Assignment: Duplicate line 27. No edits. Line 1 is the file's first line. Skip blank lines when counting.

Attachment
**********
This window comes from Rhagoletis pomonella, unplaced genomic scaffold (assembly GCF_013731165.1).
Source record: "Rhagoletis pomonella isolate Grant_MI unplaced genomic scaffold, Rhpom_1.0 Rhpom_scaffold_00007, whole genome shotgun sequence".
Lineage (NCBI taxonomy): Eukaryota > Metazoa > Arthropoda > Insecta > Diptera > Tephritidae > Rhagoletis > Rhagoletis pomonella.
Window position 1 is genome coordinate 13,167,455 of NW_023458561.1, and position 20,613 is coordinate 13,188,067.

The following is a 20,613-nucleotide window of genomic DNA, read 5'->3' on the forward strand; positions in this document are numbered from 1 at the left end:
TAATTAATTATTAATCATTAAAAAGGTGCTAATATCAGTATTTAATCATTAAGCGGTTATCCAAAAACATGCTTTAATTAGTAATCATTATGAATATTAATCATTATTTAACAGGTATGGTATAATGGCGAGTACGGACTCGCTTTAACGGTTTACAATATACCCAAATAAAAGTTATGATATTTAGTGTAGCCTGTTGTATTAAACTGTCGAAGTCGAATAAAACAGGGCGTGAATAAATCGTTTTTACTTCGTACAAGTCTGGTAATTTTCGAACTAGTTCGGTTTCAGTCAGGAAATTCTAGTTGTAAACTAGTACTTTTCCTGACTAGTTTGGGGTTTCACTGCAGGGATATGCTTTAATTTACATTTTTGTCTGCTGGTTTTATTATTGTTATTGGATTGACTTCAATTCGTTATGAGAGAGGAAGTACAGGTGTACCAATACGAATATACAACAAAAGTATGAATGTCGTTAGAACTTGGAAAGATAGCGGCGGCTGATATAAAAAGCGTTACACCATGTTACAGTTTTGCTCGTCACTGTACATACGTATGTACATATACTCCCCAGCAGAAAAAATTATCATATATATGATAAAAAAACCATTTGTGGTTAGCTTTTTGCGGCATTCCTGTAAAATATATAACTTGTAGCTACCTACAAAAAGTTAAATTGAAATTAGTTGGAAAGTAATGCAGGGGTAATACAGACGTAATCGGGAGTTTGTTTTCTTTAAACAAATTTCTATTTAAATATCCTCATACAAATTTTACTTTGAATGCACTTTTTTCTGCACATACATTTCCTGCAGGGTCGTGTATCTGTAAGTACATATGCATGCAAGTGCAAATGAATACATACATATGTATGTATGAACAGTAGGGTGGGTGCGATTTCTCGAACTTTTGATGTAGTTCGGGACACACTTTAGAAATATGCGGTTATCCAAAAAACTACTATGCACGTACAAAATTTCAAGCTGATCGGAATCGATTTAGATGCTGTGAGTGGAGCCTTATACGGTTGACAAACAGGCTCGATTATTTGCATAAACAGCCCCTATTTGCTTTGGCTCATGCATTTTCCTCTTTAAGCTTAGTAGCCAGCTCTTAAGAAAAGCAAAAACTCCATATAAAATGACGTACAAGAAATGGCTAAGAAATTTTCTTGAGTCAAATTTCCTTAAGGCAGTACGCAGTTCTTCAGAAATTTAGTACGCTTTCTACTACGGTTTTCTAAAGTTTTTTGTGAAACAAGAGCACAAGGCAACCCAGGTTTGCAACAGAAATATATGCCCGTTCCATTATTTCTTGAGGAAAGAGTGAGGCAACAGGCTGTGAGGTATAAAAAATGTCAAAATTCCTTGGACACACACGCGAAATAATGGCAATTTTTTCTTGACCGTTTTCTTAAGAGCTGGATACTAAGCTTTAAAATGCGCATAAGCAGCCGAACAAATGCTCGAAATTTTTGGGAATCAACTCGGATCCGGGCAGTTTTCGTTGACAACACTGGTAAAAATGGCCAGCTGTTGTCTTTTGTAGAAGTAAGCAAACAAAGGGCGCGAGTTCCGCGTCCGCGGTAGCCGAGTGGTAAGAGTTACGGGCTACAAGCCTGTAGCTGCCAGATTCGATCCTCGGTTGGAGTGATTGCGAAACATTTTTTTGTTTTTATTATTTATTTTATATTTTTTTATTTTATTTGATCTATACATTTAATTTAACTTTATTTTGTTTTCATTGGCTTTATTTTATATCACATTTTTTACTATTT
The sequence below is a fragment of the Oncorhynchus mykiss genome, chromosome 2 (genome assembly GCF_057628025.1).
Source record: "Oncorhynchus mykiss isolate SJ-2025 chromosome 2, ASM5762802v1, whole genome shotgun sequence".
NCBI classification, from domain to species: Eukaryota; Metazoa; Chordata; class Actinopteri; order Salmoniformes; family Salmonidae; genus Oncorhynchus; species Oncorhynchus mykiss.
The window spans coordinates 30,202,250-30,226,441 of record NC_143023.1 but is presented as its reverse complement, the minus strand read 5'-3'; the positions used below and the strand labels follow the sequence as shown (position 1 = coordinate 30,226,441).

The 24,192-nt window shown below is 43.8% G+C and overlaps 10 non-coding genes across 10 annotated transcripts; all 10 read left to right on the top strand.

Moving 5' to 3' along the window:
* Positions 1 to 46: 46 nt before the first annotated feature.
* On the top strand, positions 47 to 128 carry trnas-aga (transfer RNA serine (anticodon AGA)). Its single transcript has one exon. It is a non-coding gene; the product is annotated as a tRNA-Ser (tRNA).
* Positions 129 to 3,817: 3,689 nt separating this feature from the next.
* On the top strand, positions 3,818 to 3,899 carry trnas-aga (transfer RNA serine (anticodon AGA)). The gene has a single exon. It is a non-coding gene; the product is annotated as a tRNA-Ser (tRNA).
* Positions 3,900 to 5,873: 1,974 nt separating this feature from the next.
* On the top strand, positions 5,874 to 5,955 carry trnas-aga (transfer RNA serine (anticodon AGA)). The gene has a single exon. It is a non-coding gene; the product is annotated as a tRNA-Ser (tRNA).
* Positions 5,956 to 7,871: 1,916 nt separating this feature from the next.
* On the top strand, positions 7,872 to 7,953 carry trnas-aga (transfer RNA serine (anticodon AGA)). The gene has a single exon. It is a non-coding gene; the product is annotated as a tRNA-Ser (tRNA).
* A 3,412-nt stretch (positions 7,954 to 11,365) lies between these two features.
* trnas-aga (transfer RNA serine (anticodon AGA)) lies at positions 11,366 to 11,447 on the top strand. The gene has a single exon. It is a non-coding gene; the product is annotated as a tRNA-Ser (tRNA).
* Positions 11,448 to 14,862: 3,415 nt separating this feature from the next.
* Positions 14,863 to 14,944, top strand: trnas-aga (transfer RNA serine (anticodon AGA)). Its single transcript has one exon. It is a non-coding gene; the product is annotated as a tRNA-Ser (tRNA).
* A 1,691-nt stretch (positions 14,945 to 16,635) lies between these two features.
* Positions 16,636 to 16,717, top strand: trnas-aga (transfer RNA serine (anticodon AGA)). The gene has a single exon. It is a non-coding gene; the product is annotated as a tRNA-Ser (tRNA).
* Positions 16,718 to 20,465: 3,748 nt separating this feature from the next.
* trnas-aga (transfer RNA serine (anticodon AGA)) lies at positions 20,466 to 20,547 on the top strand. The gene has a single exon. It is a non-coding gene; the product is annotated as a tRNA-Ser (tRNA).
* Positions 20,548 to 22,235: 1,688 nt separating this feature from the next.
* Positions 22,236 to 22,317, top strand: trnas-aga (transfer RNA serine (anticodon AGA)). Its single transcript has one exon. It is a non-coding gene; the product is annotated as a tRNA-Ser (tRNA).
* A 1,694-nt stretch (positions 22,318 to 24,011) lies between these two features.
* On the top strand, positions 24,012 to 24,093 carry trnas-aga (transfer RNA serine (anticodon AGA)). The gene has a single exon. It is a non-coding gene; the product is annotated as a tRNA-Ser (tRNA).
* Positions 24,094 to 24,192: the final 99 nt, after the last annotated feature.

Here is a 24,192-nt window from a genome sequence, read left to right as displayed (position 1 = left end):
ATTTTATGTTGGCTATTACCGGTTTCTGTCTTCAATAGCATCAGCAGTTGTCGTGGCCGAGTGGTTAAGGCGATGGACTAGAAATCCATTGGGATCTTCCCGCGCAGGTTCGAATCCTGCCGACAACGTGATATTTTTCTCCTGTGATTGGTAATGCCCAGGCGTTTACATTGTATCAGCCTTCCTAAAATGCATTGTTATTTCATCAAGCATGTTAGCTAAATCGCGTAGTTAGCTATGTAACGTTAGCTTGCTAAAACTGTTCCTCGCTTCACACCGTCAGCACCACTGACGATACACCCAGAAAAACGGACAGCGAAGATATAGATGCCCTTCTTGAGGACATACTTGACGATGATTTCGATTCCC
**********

* Positions 16,718 to 20,465: 3,748 nt separating this feature from the next.